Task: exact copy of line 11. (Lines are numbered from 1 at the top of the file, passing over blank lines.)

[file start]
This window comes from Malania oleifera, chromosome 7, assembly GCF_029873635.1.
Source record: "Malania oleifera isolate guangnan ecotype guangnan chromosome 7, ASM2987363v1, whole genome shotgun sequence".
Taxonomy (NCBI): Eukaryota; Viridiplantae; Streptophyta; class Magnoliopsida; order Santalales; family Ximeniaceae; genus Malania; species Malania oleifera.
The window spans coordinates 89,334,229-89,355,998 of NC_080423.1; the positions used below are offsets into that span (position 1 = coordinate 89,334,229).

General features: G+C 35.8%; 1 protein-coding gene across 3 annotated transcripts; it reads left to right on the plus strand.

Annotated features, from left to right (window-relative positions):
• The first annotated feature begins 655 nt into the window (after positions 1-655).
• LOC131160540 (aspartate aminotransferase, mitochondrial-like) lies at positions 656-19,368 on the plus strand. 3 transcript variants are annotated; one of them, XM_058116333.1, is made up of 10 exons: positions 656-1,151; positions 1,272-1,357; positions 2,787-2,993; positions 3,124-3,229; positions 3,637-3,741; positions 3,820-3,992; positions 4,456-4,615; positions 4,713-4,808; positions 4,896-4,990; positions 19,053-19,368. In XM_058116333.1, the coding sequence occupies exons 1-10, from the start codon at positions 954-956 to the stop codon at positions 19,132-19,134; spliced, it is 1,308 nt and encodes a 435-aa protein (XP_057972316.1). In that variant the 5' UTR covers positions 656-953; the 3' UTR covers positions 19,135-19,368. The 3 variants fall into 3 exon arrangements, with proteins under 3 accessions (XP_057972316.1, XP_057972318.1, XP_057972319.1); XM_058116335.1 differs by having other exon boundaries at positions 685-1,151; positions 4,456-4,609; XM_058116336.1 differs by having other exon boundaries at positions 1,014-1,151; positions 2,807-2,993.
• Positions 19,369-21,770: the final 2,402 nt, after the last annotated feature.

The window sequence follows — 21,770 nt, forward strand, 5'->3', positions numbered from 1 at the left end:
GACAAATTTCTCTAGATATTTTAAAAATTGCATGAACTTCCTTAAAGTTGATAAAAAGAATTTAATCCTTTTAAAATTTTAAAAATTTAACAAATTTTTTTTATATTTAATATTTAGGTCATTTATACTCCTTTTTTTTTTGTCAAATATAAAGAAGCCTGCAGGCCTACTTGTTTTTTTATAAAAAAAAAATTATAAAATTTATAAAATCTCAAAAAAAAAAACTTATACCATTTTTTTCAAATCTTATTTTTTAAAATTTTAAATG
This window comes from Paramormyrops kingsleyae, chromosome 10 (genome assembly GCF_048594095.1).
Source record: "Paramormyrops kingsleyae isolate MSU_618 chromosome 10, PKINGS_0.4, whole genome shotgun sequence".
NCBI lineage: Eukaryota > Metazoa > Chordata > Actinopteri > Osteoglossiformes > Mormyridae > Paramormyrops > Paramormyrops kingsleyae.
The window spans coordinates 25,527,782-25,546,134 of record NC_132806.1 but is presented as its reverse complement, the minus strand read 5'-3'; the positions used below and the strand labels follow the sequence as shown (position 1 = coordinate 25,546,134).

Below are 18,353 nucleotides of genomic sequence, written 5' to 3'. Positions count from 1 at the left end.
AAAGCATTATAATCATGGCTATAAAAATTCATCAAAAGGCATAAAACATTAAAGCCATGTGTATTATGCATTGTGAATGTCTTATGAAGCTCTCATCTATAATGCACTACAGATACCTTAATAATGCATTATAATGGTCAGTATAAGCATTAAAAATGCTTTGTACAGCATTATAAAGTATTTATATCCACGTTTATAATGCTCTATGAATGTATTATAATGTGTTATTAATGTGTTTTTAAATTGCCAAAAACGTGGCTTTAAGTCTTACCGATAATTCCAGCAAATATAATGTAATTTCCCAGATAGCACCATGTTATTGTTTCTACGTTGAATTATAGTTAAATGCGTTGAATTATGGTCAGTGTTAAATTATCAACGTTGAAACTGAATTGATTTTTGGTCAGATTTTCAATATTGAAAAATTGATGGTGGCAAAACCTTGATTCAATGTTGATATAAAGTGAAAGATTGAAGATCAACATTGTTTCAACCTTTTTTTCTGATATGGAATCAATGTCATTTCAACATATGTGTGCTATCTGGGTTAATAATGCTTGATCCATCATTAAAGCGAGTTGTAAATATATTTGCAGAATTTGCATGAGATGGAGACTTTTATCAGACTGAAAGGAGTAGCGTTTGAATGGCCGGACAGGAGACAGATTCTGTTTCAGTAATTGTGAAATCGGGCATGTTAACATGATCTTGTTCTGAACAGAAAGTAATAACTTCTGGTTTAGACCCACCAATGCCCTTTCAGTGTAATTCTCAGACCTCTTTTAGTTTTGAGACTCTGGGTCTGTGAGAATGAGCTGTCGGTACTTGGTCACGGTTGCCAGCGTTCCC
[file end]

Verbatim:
GACAAATTTCTCTAGATATTTTAAAAATTGCATGAACTTCCTTAAAGTTGATAAAAAGAATTTAATCCTTTTAAAATTTTAAAAATTTAACAAATTTTTTTTATATTTAATATTTAGGTCATTTATACTCCTTTTTTTTTTGTCAAATATAAAGAAGCCTGCAGGCCTACTTGTTTTTTTATAAAAAAAAAATTATAAAATTTATAAAATCTCAAAAAAAAAAACTTATACCATTTTTTTCAAATCTTATTTTTTAAAATTTTAAATG